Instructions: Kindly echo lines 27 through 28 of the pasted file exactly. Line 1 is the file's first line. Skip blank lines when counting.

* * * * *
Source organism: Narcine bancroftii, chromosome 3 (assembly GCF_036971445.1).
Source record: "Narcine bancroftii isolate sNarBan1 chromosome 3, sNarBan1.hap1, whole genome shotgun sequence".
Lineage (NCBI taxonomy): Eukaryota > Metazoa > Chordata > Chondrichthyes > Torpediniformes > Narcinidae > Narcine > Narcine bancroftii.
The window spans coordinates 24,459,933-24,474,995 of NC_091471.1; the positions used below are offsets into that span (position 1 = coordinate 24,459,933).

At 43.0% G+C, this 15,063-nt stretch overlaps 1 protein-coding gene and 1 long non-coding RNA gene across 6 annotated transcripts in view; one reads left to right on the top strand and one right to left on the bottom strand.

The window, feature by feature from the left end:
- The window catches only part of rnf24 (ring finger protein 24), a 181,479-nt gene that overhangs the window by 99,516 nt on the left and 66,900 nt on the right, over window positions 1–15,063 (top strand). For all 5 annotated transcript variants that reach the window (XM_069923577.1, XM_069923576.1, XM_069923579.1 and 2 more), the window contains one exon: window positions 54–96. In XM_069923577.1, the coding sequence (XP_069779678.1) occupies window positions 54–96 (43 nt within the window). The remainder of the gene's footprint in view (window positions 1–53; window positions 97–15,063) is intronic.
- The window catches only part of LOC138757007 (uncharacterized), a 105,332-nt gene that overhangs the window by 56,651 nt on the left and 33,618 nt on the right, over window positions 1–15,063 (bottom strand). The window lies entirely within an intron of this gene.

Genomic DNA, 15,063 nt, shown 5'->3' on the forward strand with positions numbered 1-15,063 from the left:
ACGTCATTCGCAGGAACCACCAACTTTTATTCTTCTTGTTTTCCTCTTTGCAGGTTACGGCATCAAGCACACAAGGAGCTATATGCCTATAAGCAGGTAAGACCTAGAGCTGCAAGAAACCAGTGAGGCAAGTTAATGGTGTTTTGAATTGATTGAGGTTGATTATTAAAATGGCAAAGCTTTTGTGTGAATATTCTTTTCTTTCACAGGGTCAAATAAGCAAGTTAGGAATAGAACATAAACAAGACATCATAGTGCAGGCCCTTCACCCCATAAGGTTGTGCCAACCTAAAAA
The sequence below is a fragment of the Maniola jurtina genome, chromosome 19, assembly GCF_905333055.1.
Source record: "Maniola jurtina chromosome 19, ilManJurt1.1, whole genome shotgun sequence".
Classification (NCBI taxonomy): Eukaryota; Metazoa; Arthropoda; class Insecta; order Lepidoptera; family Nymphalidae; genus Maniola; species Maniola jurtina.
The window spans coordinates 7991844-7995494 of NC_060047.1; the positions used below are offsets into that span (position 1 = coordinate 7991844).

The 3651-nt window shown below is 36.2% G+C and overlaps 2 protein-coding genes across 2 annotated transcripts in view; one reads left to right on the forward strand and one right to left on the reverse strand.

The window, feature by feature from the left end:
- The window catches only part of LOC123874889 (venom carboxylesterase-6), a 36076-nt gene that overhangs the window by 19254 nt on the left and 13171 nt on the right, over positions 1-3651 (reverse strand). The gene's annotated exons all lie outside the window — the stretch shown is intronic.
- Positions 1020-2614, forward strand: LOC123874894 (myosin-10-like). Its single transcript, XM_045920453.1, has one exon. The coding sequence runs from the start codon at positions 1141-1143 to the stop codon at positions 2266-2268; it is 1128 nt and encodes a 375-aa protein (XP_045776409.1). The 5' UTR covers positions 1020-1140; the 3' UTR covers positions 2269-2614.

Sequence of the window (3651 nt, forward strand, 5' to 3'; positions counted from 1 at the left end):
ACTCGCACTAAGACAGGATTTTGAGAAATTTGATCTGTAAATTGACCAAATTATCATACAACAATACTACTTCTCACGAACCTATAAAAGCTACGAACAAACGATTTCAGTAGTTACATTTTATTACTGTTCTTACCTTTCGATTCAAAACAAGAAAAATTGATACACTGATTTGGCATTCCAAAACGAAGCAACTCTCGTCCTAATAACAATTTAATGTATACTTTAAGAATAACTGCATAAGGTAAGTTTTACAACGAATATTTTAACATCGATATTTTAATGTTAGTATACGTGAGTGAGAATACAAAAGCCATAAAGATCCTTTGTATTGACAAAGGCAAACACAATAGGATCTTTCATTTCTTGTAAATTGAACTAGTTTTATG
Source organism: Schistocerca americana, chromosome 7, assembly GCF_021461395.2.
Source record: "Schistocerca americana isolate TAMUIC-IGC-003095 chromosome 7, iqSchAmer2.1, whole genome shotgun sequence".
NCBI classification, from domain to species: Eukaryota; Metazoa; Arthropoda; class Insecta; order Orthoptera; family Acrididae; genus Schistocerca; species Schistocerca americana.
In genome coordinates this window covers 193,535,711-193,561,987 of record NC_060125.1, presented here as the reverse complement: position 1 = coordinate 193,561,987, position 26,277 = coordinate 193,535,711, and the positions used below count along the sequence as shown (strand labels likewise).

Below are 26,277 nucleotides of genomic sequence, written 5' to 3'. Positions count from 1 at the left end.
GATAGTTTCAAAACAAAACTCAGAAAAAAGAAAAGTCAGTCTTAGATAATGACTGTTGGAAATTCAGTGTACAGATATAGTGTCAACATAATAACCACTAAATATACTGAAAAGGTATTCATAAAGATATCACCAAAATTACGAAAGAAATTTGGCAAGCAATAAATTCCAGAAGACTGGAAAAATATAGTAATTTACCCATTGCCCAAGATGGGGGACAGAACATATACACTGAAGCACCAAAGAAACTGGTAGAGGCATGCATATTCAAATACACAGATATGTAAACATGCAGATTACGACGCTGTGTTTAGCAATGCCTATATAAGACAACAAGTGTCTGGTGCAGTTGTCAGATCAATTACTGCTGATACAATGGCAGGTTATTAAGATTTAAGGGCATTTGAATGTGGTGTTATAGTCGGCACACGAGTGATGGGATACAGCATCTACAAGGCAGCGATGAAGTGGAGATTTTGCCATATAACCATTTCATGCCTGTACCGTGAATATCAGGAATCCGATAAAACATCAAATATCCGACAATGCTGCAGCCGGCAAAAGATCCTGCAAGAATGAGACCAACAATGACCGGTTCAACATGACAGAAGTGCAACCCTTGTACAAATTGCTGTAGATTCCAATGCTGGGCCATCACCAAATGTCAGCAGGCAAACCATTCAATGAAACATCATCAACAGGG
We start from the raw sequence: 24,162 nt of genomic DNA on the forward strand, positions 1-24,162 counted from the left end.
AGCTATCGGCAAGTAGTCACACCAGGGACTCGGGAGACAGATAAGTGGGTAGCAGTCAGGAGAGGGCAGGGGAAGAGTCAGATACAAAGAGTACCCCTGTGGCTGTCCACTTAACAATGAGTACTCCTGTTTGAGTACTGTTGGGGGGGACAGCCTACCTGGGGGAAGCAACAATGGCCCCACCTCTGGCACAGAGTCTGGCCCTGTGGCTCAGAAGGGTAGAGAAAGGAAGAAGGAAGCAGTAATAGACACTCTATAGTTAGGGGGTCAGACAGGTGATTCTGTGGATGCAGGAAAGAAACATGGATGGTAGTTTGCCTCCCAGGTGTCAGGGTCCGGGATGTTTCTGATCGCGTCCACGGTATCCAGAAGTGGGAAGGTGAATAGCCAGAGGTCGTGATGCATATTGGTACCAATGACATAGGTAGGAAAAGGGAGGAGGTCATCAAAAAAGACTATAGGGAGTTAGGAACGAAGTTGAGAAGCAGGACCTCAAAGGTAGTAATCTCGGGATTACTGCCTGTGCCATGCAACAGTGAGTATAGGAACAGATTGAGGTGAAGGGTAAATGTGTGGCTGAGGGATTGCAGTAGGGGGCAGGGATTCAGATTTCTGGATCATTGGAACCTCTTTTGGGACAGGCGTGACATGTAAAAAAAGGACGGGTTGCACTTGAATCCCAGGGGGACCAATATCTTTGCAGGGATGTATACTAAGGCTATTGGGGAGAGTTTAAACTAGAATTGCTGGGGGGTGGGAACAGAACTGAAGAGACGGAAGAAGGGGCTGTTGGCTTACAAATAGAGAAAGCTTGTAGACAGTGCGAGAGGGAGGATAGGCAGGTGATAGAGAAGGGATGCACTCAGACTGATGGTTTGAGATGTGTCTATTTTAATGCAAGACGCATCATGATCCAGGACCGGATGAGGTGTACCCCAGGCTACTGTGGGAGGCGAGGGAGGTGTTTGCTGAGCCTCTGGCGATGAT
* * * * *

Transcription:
We start from the raw sequence: 24,162 nt of genomic DNA on the forward strand, positions 1-24,162 counted from the left end.
AGCTATCGGCAAGTAGTCACACCAGGGACTCGGGAGACAGATAAGTGGGTAGCAGTCAGGAGAGGGCAGGGGAAGAGTCAGATACAAAGAGTACCCCTGTGGCTGTCCACTTAACAATGAGTACTCCTGTTTGAGTACTGTTGGGGGGGACAGCCTACCTGGGGGAAGCAACAATGGCCCCACCTCTGGCACAGAGTCTGGCCCTGTGGCTCAGAAGGGTAGAGAAAGGAAGAAGGAAGCAGTAATAGACACTCTATAGTTAGGGGGTCAGACAGGTGATTCTGTGGATGCAGGAAAGAAACATGGATGGTAGTTTGCCTCCCAGGTGTCAGGGTCCGGGATGTTTCTGATCGCGTCCACGGTATCCAGAAGTGGGAAGGTGAATAGCCAGAGGTCGTGATGCATATTGGTACCAATGACATAGGTAGGAAAAGGGAGGAGGTCATCAAAAAAGACTATAGGGAGTTAGGAACGAAGTTGAGAAGCAGGACCTCAAAGGTAGTAATCTCGGGATTACTGCCTGTGCCATGCAACAGTGAGTATAGGAACAGATTGAGGTGAAGGGTAAATGTGTGGCTGAGGGATTGCAGTAGGGGGCAGGGATTCAGATTTCTGGATCATTGGAACCTCTTTTGGGACAGGCGTGACATGTAAAAAAAGGACGGGTTGCACTTGAATCCCAGGGGGACCAATATCTTTGCAGGGATGTATACTAAGGCTATTGGGGAGAGTTTAAACTAGAATTGCTGGGGGGTGGGAACAGAACTGAAGAGACGGAAGAAGGGGCTGTTGGCTTACAAATAGAGAAAGCTTGTAGACAGTGCGAGAGGGAGGATAGGCAGGTGATAGAGAAGGGATGCACTCAGACTGATGGTTTGAGATGTGTCTATTTTAATGCAAGACGCATCATGATCCAGGACCGGATGAGGTGTACCCCAGGCTACTGTGGGAGGCGAGGGAGGTGTTTGCTGAGCCTCTGGCGATGAT